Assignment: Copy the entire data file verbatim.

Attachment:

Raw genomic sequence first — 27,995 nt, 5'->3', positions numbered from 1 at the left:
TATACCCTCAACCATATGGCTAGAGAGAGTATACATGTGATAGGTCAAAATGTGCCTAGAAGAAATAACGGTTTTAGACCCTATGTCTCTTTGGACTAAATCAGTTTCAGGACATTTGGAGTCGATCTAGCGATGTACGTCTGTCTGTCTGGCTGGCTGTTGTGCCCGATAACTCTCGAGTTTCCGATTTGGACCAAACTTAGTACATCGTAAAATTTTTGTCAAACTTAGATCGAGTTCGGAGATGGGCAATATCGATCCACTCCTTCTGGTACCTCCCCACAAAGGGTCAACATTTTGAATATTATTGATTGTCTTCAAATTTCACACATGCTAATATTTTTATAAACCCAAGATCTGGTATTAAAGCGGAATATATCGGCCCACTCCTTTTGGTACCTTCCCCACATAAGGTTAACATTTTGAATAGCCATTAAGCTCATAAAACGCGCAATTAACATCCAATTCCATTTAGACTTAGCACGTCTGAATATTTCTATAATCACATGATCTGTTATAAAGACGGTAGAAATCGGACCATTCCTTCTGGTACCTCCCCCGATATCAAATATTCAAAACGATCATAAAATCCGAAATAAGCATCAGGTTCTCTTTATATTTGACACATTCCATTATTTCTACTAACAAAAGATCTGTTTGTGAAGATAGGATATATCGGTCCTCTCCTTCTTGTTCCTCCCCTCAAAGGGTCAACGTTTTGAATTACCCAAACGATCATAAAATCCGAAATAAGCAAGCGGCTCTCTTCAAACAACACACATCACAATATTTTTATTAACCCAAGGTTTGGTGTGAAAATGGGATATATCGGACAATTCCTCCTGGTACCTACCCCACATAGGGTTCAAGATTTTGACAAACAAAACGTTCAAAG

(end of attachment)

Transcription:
Raw genomic sequence first — 27,995 nt, 5'->3', positions numbered from 1 at the left:
TATACCCTCAACCATATGGCTAGAGAGAGTATACATGTGATAGGTCAAAATGTGCCTAGAAGAAATAACGGTTTTAGACCCTATGTCTCTTTGGACTAAATCAGTTTCAGGACATTTGGAGTCGATCTAGCGATGTACGTCTGTCTGTCTGGCTGGCTGTTGTGCCCGATAACTCTCGAGTTTCCGATTTGGACCAAACTTAGTACATCGTAAAATTTTTGTCAAACTTAGATCGAGTTCGGAGATGGGCAATATCGATCCACTCCTTCTGGTACCTCCCCACAAAGGGTCAACATTTTGAATATTATTGATTGTCTTCAAATTTCACACATGCTAATATTTTTATAAACCCAAGATCTGGTATTAAAGCGGAATATATCGGCCCACTCCTTTTGGTACCTTCCCCACATAAGGTTAACATTTTGAATAGCCATTAAGCTCATAAAACGCGCAATTAACATCCAATTCCATTTAGACTTAGCACGTCTGAATATTTCTATAATCACATGATCTGTTATAAAGACGGTAGAAATCGGACCATTCCTTCTGGTACCTCCCCCGATATCAAATATTCAAAACGATCATAAAATCCGAAATAAGCATCAGGTTCTCTTTATATTTGACACATTCCATTATTTCTACTAACAAAAGATCTGTTTGTGAAGATAGGATATATCGGTCCTCTCCTTCTTGTTCCTCCCCTCAAAGGGTCAACGTTTTGAATTACCCAAACGATCATAAAATCCGAAATAAGCAAGCGGCTCTCTTCAAACAACACACATCACAATATTTTTATTAACCCAAGGTTTGGTGTGAAAATGGGATATATCGGACAATTCCTCCTGGTACCTACCCCACATAGGGTTCAAGATTTTGACAAACAAAACGTTCAAAG